Jump to content
Sign in to follow this  
Ben X

Didactic Thumbs (Pedantry Corner)

Recommended Posts

This might be a bad idea, but I often find myself wanting to correct or question someone's grammar/turn of phrase without derailing the conversation or coming across as an arsehole. So here's a thread where people can correct each other and get into silly semantic arguments without destroying the forum, and which people can ignore if they don't want to read corrections of their hastily-written nonsense.

 

I hope this doesn't come across as mean-spirited. Personally, I like to get corrected, so I hope to see my own mistakes highlighted in here too. I was very happy a while back to finally learn the meaning of "have your cake and eat it" and realise that the construction "eat your cake and have it" exists and works better!

Share this post


Link to post
Share on other sites

Okay, first one:

 

Generally, I believe the means justifies the ends; if you lie about little things, you'll probably also lie about the big things.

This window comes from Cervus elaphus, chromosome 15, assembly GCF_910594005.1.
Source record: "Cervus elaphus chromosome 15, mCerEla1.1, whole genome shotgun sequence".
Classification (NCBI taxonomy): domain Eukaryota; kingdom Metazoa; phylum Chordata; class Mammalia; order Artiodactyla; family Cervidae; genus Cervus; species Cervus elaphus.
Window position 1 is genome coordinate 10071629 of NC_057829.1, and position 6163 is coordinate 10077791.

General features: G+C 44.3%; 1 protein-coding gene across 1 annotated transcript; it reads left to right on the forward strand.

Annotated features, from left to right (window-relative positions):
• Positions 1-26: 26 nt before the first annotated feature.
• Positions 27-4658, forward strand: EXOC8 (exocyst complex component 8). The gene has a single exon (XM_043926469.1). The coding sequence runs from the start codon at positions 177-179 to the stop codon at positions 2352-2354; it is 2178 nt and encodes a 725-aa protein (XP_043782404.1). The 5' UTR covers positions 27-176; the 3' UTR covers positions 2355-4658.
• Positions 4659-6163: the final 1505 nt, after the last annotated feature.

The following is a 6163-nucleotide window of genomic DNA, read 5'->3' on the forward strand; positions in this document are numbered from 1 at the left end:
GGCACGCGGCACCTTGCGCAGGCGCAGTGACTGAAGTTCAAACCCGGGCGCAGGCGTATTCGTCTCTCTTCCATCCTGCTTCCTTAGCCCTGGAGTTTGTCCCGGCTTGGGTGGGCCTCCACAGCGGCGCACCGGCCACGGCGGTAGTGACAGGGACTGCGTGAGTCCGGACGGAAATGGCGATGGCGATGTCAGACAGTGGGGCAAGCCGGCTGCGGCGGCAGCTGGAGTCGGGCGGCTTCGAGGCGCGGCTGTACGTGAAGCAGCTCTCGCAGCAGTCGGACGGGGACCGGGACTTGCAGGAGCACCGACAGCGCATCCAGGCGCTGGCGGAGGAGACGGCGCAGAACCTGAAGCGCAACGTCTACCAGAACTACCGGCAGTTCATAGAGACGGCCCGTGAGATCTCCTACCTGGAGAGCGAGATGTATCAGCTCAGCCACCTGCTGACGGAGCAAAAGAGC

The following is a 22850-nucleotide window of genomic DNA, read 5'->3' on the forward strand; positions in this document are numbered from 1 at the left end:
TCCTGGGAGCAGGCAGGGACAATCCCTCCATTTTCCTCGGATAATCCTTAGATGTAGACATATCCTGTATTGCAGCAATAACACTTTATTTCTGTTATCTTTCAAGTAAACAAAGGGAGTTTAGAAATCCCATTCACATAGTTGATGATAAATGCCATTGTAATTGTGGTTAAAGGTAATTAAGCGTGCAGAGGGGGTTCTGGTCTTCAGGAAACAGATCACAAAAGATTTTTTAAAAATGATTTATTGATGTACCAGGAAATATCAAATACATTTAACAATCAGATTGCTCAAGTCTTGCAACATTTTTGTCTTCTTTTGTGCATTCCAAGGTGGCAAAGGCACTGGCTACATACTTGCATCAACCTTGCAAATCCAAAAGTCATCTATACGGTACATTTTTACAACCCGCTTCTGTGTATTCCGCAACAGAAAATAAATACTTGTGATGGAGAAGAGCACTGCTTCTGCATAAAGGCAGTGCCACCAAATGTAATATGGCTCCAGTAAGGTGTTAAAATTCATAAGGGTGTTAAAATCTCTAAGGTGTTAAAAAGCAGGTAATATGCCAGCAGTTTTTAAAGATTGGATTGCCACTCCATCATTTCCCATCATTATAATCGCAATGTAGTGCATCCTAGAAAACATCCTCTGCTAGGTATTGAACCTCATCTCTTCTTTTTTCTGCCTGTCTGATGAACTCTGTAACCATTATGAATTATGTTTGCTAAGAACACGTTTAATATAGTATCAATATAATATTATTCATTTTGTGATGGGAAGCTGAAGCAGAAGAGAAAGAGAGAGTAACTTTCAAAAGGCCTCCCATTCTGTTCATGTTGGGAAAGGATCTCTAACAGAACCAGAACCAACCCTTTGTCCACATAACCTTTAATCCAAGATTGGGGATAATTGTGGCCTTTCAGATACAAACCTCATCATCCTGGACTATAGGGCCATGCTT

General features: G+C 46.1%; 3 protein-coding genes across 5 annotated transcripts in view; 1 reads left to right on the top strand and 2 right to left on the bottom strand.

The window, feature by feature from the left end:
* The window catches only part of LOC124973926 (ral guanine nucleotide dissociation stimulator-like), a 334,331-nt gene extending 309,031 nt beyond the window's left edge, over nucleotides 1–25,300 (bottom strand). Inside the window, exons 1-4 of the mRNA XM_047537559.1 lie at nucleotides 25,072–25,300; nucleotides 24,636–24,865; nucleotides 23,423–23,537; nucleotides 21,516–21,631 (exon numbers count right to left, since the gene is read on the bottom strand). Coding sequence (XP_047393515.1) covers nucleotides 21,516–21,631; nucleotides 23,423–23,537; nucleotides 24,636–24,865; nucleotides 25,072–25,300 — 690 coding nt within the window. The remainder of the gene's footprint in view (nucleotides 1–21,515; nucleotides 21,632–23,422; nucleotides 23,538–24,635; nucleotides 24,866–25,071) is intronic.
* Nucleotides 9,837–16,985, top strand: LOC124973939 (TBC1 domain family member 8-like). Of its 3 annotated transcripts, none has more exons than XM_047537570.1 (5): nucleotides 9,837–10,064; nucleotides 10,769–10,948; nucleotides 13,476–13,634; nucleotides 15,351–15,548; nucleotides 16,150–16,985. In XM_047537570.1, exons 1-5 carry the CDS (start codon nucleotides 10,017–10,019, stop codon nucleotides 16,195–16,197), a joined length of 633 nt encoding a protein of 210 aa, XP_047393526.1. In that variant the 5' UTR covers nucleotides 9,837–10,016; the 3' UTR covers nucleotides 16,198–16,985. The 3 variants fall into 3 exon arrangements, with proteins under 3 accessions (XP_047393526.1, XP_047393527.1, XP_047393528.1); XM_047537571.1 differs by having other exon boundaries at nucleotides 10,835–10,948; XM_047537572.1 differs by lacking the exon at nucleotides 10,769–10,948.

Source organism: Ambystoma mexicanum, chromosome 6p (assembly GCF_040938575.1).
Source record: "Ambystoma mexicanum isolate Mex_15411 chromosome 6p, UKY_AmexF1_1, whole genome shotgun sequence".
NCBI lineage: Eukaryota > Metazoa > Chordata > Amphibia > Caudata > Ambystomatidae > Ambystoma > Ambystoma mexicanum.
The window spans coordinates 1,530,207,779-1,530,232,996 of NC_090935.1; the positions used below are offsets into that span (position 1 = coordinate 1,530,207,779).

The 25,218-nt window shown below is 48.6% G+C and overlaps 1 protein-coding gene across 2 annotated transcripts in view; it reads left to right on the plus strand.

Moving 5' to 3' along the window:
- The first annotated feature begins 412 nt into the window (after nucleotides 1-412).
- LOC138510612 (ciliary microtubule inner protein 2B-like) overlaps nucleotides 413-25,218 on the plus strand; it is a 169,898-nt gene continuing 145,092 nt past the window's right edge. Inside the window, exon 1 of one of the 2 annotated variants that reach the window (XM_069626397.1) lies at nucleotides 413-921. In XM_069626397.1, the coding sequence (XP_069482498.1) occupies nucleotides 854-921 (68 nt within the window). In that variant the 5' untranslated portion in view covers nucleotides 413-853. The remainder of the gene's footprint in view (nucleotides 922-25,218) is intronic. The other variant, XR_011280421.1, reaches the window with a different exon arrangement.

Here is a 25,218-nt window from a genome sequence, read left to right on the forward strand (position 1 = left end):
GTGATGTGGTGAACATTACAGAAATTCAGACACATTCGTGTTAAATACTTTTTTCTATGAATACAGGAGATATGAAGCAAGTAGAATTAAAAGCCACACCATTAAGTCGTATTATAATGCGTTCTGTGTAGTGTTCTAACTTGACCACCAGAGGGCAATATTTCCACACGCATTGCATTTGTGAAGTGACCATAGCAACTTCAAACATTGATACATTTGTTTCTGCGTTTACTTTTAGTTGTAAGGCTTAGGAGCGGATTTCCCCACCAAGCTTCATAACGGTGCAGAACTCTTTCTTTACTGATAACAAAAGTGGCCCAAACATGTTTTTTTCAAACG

This isn't what " the means justifies the ends" means. Perhaps Merus didn't intend equivalence though, so this might be a wonky first correction.

 

I'm also just going to get in early and say that to "beg the question" does not mean to "ask the question with urgency", it's a type of circular logic. Giles from Buffy got this wrong once and I can no longer respect him as a wise watcher/librarian.

Share this post


Link to post
Share on other sites

Oh man, that totally got on my tits earlier as well, but not enough to make a whole thread about it.

Share this post


Link to post
Share on other sites

I feel like this thread will really test the limits of our tolerance for each other. That said, I estimate the zero-to-shitshow potential to be much lower than on other gaming forums.

Share this post


Link to post
Share on other sites

This is literally my least favorite thread on every forum for all time.

 

Irregardless, I await with baited breath to seeing what happens from hear on out.

Share this post


Link to post
Share on other sites